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Eddie Ssemakula

Where Was Your Hope All This Time

Where Was Your Hope All This Time?

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The world under our feet has been spinning lately. Therefore, it helps not if we just rush into recovery without remembering our lessons, lessons God has been teaching us about where we love to put our hope when everything is going well.

Psalm 30 features the words of the music that Israel sang as it approached God’s temple, many psalms are like this. Psalm 30 specifically, is in accord with the dedication of the temple.

Yet in this particular psalm, King David, having recapped the Lords deliverances, (1-6) also ponders his own arrogance when the grass was still green, in verse 6, noting,

“But for me I said in my prosperity, I shall not be moved” (6)

The world under our feet has been spinning lately. Therefore, it helps not if we just rush into recovery without remembering our lessons, lessons God has been teaching us about where we love to put our hope when everything is going well.

David is here to admit what is obvious to the one that “looks on the inside” (1 Samuel 16:7) by now, he probably finds it worthy to lay his heart bare before the God who chose him as King among many Jesse “family favorites.” (1 Samuel 16)

But for now, King David recaps his arrogance, he voiced certain attitudes when all was going well, when the concubines were multiplying, (2Samuel 5:13) when the Philistines were reeling from defeat, (2 Samuel 5:20) perhaps the chest of the man after God’s own heart swelled a little—I shall not be moved.

Or his son, Solomon later read his Daddy’s accounts and reminded himself Lord, “do not give me much lest I say “who is the Lord? “ (Proverbs 30:9)

Or like the man in Luke 12 whose barns were full, David remarked too, “soul, you have ample goods laid up for many years, relax, drink, eat, be merry” (Luke 12:5) or like the man in James’s audience who says “tomorrow we will go plant and harvest,” (James 4:13) without acknowledging, “if the Lord wills” (James 4:15)

David acknowledges his past pride in this congregational prayer, but he also leaves us a valuable lesson, when all is well, oh how prayer and Bible Study and fellowship and church and ministry are often last priority.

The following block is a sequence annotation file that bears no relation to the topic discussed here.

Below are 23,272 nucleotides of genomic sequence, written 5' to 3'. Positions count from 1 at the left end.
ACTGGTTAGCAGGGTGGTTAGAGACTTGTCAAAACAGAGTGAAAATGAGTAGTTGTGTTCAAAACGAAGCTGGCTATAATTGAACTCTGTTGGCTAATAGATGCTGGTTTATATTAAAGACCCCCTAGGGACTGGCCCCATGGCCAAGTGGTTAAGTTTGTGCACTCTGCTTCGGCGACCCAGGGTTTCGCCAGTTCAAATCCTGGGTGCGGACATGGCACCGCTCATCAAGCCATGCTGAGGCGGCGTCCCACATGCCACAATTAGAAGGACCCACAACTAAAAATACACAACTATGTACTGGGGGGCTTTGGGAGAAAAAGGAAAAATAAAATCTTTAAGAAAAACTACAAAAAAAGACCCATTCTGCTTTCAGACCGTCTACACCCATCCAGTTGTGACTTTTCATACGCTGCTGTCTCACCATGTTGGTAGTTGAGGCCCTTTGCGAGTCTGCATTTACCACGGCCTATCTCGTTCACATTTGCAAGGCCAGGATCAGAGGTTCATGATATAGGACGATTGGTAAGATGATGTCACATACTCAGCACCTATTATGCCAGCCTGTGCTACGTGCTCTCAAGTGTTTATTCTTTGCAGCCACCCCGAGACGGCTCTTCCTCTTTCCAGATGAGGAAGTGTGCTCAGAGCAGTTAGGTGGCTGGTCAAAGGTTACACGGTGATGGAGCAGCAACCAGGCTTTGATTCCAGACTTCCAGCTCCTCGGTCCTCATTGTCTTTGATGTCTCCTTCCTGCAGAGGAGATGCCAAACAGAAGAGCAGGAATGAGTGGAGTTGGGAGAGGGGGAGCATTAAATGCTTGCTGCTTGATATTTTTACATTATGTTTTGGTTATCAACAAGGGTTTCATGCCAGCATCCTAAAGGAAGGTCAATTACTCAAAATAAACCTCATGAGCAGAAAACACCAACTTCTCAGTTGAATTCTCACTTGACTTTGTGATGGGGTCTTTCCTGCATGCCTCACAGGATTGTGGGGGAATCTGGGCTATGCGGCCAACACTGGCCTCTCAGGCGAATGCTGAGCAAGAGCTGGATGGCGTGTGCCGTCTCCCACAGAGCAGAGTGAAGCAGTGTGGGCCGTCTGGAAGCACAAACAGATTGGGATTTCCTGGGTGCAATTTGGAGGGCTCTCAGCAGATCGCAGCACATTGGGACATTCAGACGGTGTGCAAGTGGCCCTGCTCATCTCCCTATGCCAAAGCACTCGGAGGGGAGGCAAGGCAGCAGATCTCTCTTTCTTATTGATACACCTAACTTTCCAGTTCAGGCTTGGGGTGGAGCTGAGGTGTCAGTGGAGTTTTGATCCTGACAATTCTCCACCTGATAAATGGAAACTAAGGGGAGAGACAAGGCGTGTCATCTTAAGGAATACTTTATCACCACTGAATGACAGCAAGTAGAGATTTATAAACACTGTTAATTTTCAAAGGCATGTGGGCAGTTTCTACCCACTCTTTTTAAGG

But David doesn’t stop there, (oh aren’t we glad he doesn’t? ) he has a deliverer!

In the next verse 30:7, he acknowledges what really made his mountain stand strong, namely, the Lord’s favour.

The real mountain was not his bloody victory sword, he realizes, God was his mountain. The God of his spiritual deliverances (30:3), yet for a moment this reality escaped him. And now the troubles of verses 1-6, 7-12 remind him of these things. Inviting the question, where was his hope all along?

His dismay in verse 7 (resulting from absence of God’s fellowship) was devastating, especially for a man renown for desiring one thing —seeking the Lord in his temple. (Psalm 27:4)

King David used his crisis to recall how his comfort previously blinded him, this is a instructional for you believer, who now understands how comfort and prosperity often numb.

King David used his crisis to recall how his comfort previously blinded him, this is a instructional for you believer, who now understands how comfort and prosperity often numb. (1 Timothy 6:17, James 4:4)

Let’s look back and see what we leaned upon in our good old days, sometimes crisis comes to help us discern our old arrogance.

Thank God we don’t stop there, like David, we look ahead to the favour God has poured on us too, in Christ, learn from both, and self-examine, asking again, where was my hope all this time?